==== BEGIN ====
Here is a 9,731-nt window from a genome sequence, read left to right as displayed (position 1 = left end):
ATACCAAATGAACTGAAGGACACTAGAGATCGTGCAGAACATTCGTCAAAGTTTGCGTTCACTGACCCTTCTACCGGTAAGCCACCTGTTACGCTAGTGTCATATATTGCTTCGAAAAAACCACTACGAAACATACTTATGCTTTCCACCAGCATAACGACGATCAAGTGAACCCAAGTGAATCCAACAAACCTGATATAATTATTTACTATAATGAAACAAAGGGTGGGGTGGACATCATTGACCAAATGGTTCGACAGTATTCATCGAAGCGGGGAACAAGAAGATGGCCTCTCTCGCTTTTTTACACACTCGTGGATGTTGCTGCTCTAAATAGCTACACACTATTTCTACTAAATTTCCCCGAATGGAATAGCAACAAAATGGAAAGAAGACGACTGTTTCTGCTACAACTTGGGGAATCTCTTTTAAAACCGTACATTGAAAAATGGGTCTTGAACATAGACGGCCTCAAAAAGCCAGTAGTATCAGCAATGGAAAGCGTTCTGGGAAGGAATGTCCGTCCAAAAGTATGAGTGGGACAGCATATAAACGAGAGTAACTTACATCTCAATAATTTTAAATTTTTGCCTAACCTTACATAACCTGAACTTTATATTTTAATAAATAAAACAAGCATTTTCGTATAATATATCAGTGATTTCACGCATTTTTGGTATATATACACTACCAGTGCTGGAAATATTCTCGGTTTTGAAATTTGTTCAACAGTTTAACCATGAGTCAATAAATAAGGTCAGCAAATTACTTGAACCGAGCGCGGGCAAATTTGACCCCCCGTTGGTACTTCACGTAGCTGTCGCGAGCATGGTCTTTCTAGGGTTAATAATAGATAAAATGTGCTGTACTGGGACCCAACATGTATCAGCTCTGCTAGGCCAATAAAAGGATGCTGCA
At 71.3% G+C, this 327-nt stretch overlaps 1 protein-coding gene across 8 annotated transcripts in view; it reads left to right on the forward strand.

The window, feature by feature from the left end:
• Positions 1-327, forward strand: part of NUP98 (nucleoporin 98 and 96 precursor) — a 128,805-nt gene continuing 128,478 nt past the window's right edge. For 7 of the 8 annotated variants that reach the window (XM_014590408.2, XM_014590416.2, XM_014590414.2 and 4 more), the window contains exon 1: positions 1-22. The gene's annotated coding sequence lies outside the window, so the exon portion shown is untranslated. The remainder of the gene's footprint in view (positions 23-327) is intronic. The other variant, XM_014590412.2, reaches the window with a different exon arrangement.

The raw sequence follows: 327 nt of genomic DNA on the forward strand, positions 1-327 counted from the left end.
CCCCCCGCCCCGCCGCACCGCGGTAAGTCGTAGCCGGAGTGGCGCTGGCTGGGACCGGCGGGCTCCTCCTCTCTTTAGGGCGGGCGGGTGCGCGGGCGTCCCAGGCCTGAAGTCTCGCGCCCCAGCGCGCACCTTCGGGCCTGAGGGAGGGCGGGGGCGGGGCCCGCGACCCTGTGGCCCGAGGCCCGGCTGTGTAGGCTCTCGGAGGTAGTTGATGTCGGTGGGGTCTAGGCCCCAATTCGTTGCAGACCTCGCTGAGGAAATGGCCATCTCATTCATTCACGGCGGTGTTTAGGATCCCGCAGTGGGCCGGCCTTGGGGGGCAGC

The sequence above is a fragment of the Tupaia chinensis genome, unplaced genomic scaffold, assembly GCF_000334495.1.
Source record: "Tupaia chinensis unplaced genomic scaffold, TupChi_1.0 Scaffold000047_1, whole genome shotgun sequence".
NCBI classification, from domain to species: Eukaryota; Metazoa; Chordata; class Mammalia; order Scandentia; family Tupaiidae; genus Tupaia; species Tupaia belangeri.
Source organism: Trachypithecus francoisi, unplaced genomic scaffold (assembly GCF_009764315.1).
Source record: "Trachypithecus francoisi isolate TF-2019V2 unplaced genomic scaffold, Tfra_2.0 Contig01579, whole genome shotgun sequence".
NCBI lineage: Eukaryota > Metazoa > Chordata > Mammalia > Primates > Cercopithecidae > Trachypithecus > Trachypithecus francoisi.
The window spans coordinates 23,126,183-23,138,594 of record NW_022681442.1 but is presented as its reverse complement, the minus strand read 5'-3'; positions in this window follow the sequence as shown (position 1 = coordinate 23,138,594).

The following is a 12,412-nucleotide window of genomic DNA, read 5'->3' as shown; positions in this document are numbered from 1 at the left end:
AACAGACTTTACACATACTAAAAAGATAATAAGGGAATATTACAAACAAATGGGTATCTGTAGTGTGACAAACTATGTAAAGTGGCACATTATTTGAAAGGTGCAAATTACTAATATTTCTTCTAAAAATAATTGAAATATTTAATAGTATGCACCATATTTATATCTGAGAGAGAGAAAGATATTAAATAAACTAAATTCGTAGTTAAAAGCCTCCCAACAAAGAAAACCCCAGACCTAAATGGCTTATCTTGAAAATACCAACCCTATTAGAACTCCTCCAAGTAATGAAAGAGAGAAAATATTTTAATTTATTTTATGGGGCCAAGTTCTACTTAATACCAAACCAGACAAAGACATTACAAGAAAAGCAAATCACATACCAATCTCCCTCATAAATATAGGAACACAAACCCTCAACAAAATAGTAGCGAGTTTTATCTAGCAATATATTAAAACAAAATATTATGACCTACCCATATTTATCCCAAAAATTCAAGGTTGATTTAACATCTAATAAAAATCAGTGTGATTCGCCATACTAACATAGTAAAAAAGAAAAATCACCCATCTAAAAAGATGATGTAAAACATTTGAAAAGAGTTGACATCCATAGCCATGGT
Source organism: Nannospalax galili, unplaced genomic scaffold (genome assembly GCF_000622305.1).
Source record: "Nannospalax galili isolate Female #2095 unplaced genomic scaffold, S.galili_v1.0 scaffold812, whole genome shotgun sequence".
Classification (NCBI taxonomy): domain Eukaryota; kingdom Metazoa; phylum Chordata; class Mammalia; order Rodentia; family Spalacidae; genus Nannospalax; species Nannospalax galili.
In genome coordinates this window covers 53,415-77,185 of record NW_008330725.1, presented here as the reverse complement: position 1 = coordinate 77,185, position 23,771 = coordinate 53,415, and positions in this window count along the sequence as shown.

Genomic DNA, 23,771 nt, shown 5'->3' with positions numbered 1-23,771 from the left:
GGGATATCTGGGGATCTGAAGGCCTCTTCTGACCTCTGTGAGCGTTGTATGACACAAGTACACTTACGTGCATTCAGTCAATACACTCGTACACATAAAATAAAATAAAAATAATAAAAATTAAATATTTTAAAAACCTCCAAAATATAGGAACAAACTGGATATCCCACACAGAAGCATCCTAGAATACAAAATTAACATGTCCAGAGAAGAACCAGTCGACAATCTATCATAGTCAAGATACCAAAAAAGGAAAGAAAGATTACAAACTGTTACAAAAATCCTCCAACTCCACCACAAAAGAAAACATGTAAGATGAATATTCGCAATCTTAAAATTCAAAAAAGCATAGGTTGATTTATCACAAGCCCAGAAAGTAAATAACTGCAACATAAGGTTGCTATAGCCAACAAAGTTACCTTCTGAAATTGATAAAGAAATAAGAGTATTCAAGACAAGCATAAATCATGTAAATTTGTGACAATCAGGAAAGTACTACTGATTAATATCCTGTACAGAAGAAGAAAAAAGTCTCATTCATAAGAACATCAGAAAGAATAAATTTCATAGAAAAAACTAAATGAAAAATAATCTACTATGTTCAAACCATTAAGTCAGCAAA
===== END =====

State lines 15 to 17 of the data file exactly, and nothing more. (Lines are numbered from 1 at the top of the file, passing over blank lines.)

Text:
The following is a 12,412-nucleotide window of genomic DNA, read 5'->3' as shown; positions in this document are numbered from 1 at the left end:
AACAGACTTTACACATACTAAAAAGATAATAAGGGAATATTACAAACAAATGGGTATCTGTAGTGTGACAAACTATGTAAAGTGGCACATTATTTGAAAGGTGCAAATTACTAATATTTCTTCTAAAAATAATTGAAATATTTAATAGTATGCACCATATTTATATCTGAGAGAGAGAAAGATATTAAATAAACTAAATTCGTAGTTAAAAGCCTCCCAACAAAGAAAACCCCAGACCTAAATGGCTTATCTTGAAAATACCAACCCTATTAGAACTCCTCCAAGTAATGAAAGAGAGAAAATATTTTAATTTATTTTATGGGGCCAAGTTCTACTTAATACCAAACCAGACAAAGACATTACAAGAAAAGCAAATCACATACCAATCTCCCTCATAAATATAGGAACACAAACCCTCAACAAAATAGTAGCGAGTTTTATCTAGCAATATATTAAAACAAAATATTATGACCTACCCATATTTATCCCAAAAATTCAAGGTTGATTTAACATCTAATAAAAATCAGTGTGATTCGCCATACTAACATAGTAAAAAAGAAAAATCACCCATCTAAAAAGATGATGTAAAACATTTGAAAAGAGTTGACATCCATAGCCATGGT
Source organism: Nannospalax galili, unplaced genomic scaffold (genome assembly GCF_000622305.1).